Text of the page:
"At Navegate we have a concierge-level commitment to fulfilling our clients' needs," says Nathan Dey, CEO of Navegate, in a news release. "By establishing Kansas City and Houston offices, we're expanding our footprint to have physical locations in two critical freight hubs. These locations will provide further leverage for both existing and future Navegate clients in their efforts to build best-in-class supply chains." Continue reading.

Young professionals should focus on saving for retirement today, advises this Houston expert

It's National Retirement Security Week — and to celebrate, you need to start thinking about saving. Getty Images

National Retirement Security Week is upon us. In 2006, the United States Senate passed a resolution establishing the third week of October as a time to raise awareness about the importance of retirement savings and to encourage Americans to contribute to their retirement plans. The sponsors of the resolution hoped Americans would think about their retirement goals and assess their progress.

The Senate had good advice. Consider this: less than half of Americans have calculated how much money they will need to have in retirement. Additionally, the average person will spend a whopping 20 years in retirement. This data means you need to be proactive in your retirement planning, especially if you plan to retire early. Experts project that the average American will need 70 – 90 percent of their pre-retirement income to continue to live in their current standard of living. Even with well-funded savings, retirees will face challenges such as high costs of healthcare and the future of Medicare and Social Security. Continue reading.

Backed by an Austin venture group, Navegate has opened a Houston outpost. Courtesy of Navegate

Digital supply chain tech company expands to Houston

New to Hou

A growing software company backed by Austin-based Next Coast Ventures has set its eyes on a new office in Houston.

Navegate, a digital supply chain technology and services for the middle market with headquarters in Minneapolis and offices in Chicago, Los Angeles, and Shanghai, announced its new offices in Houston and Kansas City as well as a the beta version of a new software platform. The company now has 100 employees across its six offices.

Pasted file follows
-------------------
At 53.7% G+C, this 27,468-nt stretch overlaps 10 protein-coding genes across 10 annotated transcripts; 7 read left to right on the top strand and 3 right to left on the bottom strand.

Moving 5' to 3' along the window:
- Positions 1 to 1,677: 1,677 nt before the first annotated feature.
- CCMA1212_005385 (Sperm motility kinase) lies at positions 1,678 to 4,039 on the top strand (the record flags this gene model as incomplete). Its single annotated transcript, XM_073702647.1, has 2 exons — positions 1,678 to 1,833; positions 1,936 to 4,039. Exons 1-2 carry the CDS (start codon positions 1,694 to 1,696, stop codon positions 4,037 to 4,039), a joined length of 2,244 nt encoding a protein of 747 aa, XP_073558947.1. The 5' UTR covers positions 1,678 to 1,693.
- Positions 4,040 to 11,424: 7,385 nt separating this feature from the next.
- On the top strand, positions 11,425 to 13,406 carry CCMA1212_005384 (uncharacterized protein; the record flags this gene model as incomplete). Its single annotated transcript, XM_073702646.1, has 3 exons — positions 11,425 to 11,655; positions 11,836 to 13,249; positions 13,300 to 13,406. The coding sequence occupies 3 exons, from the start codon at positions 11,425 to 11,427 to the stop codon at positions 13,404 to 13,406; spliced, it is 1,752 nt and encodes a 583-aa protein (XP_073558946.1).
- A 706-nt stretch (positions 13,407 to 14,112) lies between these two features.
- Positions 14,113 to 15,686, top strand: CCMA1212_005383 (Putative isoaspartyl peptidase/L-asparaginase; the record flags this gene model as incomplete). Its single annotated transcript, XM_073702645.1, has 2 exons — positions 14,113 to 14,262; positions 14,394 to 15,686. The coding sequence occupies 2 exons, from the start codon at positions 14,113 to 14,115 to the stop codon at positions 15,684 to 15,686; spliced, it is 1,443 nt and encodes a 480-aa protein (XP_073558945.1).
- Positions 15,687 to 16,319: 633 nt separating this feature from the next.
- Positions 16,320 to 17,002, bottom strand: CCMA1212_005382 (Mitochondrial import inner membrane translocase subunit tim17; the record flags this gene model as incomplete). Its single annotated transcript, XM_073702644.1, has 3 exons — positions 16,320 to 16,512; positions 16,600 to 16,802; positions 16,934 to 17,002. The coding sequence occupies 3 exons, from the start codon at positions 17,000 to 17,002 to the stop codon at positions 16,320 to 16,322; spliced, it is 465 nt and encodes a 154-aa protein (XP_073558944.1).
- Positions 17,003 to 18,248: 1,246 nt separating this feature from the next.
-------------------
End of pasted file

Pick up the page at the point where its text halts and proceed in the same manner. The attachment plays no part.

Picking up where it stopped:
"At Navegate we have a concierge-level commitment to fulfilling our clients' needs," says Nathan Dey, CEO of Navegate, in a news release. "By establishing Kansas City and Houston offices, we're expanding our footprint to have physical locations in two critical freight hubs. These locations will provide further leverage for both existing and future Navegate clients in their efforts to build best-in-class supply chains."

James Blodgett will lead the Houston office as the key accounts manager. He has more than 35 years of experience in project cargo, according to the release, and notes how important Houston is as a market considering its connection to the port.

"As a hub for cargo and oversized shipments, I'm excited to leverage our new location to strengthen customer relationships as well as grow Navegate's base for project cargo," says Blodgett in the release.

The company has financial support in Texas already. Next Coast Ventures originally got involved with the company last October when Chicago-based Saltspring Capital led Navegate's financing round. Dey, who was previously managing partner at Saltspring Capital, became CEO and chairman of Navegate as part of the recapitalization.